In summary, by executing its business model, Walmart has built an ecosystem for all business participants. For buyers, they are offering low prices, last mile shipping, multichannel shopping experiences, a vast product range, and more. For sellers there is an ecosystem to scale and relatively a more conducive ecosystem. For the business itself, there is a limitless opportunity to grow even further.
Significantly, the most detrimental aspect is low prices for Walmart. While intrinsically the business will involve multiple considerations, from the outset it is a low-price. Notably, this strategy is also one the most easy to gain traction with the users. Walmart has taken the low price business model to scale and this opens up opportunities as also discussed later in the blog.
Unarguably, the scale and legacy of Walmart will be difficult to match from the word go, yet, notably, if one analyzes Walmart’s business over time – it is a journey of sustained business sense defined by a clear value proposition – executed by purpose-driven business resilience.
Walmart started its journey with a well defined positioning of its brand. Over the years, it has built the business around that core message – adding predictability and in the process garnering buyer expectations. Its processes and policies turn these expectations into experiences. Likewise, even as an eCommerce force, it has leveraged its clear USPs, as mentioned above, to establish itself among the top three.
In fact, back in the day, when eCommerce emerged as a disruptor of brick-and-mortar retail, it was speculated that Walmart, with all its eggs in the offline retail basket, will struggle to exist. What ensued in the years to follow, was contrary to these expectations.
As mentioned earlier, even though Walmart truly entered the eCommerce race post 2016, following its acquisition of Jet.com, Walmart caught up to its key competitors, by leveraging its key strengths, and gaining traction over users, with its defined USPs. Here again the retail behemoth emphasizes the significance of well defined business objectives, especially in the competitive eCommerce space.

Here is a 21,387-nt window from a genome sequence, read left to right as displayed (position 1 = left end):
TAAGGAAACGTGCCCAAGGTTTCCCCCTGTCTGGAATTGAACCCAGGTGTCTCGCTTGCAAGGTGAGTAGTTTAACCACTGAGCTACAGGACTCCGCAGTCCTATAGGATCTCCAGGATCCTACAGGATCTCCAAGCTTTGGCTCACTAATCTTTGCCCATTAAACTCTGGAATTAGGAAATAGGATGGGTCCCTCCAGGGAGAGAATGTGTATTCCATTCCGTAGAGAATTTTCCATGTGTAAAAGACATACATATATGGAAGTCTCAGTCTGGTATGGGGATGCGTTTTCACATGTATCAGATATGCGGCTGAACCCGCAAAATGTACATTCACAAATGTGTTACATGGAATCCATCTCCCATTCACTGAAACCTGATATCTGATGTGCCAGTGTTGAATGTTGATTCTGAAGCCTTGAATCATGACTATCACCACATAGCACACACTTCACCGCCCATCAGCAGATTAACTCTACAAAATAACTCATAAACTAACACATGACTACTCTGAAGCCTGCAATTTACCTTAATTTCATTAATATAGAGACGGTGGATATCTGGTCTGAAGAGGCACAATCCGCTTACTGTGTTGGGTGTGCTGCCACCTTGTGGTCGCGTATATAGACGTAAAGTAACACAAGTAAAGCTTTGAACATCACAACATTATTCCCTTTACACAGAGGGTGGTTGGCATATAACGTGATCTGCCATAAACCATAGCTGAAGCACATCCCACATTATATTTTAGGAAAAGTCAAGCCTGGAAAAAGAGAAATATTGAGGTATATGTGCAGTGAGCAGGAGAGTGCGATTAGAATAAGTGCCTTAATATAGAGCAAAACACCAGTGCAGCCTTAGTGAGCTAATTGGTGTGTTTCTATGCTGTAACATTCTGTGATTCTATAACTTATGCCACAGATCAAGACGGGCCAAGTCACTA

For the success of your endeavor, the first thing is to define this “value”. This value is best defined when it solves a key problem/need/roadblock for a buyer.
Identify this problem/need by conducting extensive market research. You can consider the following steps to execute a market analysis.
All efforts made at this phase can serve as a stepping stone for the platform. Insights driven by data contribute to mitigating uncertainties and aid in creating robust market tactics.
An eCommerce platform offers both direct and indirect revenue streams. The direct streams are as follows:
While these are direct revenue streams, there are multiple indirect sources of revenue from an eCommerce platform, especially once the business starts to scale. Consider the following:
A Walmart-styled business can potentially scale big, which means higher volumes like the retail giant itself. Hence, these revenue streams are just some of the many ways an e-marketplace like Walmart can earn.
After conceptualizing your eCommerce strategy, the next consideration will be the important thread in the eCommerce business – the platform to conduct the business.
For an eCommerce platform like Walmart, you first need to analyze what are the features that allow users on the platform to conduct their eCommerce activities smoothly – and marketplace operators to manage operations efficiently.
Multichannel capabilities: For seamless multichannel experience, there are features such as Walmart’s pickup service, or Buy Online and Pay In Store (BOPIS), to allow buyers to buy products online. They can complete the checkout at the physical store, by paying and collecting the item.
Data insights: In today’s world, you need quantifiable insights to feed your decision making. Data is the quintessential tool that drives results-oriented business decisions, for both the sellers and the marketplace operators.
Seamless Fulfillment: eCommerce is driven by fast, efficient, cost-effective shipping. Automations, optimized operations, as well as lower carrier rates can bring desired results.
Platform workflows: Automated and synched operations, logic-driven UX, a high performing engine are some of the critical components that foster enhanced workflows, rendering a sustainable advantage to businesses.
Optimized overheads: In the competitive domain of eCommerce, business overheads can be make or break for businesses pushing for that minutest of advantage over competitors. In these scenarios, a lower overhead baggage can minimize the drag coefficient for the business to propel forward.
You can go about building your platform in a number of ways, depending upon the degree of involvement you want to invest in the process, both in terms of time and capital.
On one end of the spectrum, you can hire developers to code your eCommerce platform right from the ground up. For obvious reasons, this is the most resource intensive process and will require your team’s involvement during the entire time.
The other end of the spectrum is using a self-hosted readymade solution. Because eCommerce platforms globally are connected by some common underpinnings, there is a scope for readymade eCommerce solutions.